morgxn: I went on a really long journey of almost learning how to be in the studio. Like learning how to sing on the mic. All of those things that just took hundreds of songs and hundreds of hours of being in the studio with nobody telling me what to do. On stage is really the place that I think that it all connects and all comes together. It’s like where a song like “Carry the Weight,” I’ve talked about that I wrote the song inspired in part by the first Women’s March, but I also wrote it at a time in my life where I really needed the help to carry the weight and to keep carrying the weight. That life has taken on a life of its own. There are people that ask me almost at every show to write that lyric down and they tattoo it. Its something that I think the record is cool but live has taken on a life of its own.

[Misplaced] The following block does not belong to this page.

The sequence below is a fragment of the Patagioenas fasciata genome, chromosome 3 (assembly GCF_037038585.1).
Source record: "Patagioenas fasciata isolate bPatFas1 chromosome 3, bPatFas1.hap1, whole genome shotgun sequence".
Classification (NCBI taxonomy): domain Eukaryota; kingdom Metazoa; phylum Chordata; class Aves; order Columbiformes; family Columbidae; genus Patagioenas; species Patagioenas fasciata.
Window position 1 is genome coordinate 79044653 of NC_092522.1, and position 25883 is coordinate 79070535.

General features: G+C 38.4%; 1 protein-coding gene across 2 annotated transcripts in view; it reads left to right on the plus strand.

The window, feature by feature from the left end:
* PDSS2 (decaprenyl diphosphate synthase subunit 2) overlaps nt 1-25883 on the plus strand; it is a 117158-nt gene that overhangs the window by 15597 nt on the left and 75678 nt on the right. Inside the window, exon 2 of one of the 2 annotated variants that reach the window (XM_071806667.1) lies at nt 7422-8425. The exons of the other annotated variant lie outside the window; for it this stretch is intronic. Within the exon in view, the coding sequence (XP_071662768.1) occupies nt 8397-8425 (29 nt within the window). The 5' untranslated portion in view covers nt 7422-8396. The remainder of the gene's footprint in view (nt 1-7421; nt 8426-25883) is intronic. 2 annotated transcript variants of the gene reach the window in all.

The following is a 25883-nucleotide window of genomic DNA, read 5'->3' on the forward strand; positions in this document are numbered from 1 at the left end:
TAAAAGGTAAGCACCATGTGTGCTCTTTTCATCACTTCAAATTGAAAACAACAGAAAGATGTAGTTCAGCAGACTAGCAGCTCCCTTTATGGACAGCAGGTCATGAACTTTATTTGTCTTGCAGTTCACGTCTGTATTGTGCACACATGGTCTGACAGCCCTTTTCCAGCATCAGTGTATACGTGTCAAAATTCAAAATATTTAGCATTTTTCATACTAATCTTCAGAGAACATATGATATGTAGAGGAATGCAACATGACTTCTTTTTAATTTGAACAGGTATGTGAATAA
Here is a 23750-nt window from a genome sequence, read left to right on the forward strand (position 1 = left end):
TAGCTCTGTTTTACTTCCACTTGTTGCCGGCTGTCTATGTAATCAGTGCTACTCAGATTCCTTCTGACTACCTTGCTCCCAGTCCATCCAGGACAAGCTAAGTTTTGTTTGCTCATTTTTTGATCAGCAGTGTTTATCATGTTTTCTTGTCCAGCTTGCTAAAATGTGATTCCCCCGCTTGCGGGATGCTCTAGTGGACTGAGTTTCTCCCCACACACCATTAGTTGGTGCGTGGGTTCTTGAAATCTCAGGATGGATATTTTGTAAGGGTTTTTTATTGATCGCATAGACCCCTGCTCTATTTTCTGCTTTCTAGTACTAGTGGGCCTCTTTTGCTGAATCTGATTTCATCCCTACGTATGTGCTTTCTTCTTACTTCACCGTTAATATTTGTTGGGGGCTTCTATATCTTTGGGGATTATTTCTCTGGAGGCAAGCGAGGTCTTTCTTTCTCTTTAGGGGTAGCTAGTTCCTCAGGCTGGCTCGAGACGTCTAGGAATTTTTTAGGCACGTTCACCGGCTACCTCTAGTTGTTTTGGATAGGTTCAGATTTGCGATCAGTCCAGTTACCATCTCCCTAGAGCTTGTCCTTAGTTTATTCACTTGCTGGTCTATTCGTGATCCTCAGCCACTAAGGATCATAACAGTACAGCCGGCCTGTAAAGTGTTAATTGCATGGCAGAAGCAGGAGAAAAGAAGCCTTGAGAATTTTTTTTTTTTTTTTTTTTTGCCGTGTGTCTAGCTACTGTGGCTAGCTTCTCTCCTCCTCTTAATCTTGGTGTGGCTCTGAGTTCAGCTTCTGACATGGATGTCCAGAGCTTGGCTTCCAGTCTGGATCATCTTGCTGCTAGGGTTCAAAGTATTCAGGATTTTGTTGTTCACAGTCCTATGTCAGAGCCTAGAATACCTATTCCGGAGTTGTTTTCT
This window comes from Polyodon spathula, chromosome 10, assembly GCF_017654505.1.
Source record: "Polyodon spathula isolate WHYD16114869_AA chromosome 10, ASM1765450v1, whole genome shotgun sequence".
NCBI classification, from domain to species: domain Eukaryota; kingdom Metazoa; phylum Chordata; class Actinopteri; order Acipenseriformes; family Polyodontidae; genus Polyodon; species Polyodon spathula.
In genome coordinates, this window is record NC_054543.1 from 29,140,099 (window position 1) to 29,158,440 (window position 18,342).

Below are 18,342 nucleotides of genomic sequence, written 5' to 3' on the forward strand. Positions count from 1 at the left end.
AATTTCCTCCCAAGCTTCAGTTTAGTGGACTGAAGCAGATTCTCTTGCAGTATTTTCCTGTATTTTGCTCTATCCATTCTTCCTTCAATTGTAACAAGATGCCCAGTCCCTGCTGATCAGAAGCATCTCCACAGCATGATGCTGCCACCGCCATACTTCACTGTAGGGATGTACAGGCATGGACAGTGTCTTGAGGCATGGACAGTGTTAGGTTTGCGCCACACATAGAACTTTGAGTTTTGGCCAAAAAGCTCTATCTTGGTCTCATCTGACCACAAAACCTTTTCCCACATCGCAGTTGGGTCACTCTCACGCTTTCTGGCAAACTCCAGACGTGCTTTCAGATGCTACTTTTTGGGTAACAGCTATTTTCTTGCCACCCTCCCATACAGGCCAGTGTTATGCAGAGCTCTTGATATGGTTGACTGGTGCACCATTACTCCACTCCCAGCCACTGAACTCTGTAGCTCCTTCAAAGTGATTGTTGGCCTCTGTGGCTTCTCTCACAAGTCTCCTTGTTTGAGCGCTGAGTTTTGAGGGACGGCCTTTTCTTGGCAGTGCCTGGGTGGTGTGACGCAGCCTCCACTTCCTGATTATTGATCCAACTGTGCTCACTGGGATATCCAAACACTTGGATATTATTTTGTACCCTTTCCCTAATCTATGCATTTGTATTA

That is fantastic. They actually get tattoos of your lyrics. How self-satisfying does that make you feel?
morgxn: The self-satisfying; it’s honestly if you can picture, and there’s a video coming out tomorrow, but if you can picture the passionate, chubby, awkward, but full of life nine-year-old, who stood outside of every school group and was just like hurt because he was constantly rejected by the norm. To have somebody tattoo a piece of your heart on their body is something I can’t put into words.